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What Is a Blind Ad?

By Lori Kilchermann
Updated May 16, 2024
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Blind ads are an option used to maintain anonymity for the person or company placing the ad. A blind ad does not include the name or address of the company or person placing the ad and is typically used in newspaper and online help-wanted or position-wanted advertisements. Whether an employer is seeking to fill a position or a worker is seeking to secure a position, blind ads can offer a sense of privacy that may be needed for a variety of reasons.

When a company is posed to eliminate a staffer in a key position, it may be necessary to find a replacement before the person in the role is actually let go. To avoid any hard feelings or negative impact, a blind ad can generate applicants without making it known what company is really doing the hiring. After the interviews are conducted, it is typically necessary to reveal the name of the company in order to make an employment offer to a candidate, but the offer can be contingent upon confidentiality.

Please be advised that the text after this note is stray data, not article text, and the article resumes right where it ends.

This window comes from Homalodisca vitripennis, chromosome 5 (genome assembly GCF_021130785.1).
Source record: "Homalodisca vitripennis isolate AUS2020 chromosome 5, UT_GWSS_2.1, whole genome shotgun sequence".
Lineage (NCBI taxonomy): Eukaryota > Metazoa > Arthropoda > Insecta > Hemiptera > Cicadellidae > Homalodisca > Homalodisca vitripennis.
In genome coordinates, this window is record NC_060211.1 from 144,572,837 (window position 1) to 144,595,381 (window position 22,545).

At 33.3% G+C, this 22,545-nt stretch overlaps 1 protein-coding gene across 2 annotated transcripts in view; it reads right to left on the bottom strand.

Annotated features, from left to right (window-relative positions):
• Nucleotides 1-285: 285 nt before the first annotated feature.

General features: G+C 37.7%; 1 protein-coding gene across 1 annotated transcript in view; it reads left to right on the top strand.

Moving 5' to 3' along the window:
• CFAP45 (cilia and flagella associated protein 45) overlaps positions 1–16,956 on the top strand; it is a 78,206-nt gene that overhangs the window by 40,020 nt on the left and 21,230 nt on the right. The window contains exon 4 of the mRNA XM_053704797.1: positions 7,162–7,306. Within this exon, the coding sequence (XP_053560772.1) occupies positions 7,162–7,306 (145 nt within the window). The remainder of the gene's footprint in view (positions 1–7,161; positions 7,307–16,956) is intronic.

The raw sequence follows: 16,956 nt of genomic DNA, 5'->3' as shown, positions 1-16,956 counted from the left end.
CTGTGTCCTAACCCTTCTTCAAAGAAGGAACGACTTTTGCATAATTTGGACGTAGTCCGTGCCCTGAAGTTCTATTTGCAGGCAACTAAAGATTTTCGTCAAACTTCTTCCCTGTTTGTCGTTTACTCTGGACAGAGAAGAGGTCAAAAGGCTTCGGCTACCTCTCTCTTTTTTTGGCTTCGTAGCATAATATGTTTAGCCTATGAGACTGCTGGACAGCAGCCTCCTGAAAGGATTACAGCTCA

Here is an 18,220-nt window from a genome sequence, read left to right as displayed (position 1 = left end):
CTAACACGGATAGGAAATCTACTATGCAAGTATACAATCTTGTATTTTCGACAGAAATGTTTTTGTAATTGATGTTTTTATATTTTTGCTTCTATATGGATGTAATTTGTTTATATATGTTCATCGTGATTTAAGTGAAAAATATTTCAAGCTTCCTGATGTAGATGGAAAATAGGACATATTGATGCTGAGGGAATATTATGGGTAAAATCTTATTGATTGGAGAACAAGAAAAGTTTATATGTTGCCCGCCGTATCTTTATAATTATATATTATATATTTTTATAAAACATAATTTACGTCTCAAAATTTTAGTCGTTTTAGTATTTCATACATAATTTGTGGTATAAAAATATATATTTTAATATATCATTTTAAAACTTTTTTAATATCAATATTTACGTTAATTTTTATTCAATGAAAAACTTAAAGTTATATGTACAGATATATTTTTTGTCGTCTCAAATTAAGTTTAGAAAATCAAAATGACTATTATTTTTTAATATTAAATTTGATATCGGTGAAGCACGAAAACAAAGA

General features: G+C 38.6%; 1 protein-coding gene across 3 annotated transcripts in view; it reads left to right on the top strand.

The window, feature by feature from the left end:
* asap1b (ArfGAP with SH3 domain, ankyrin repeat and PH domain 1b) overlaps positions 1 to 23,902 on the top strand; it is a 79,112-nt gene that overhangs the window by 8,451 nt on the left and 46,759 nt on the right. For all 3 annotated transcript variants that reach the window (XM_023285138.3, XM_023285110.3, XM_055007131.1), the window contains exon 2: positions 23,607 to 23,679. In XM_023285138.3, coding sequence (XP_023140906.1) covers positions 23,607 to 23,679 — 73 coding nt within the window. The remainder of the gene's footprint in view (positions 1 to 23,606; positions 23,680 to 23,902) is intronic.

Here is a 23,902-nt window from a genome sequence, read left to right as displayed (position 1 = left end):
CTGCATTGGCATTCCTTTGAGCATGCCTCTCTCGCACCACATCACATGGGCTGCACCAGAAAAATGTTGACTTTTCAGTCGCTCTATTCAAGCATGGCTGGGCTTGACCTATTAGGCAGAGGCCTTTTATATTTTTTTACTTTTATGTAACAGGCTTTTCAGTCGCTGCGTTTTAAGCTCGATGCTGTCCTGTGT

When a company is considering creating a new position, running a blind ad allows evaluation of the potential candidates and their expertise. Whether or not the company actually decided to create and fill the position can be based, in part, on the pool of applicants seeking the position. The blind ad allows the company to remain anonymous in the event it decides not to fill the position

Workers looking for a position in a particular field may place a blind ad in order to test the job market. The blind ad allows a worker to test the employment market without risking offending his or her current employer. The blind ad enables the worker to remain anonymous and receive job offers from potential employers.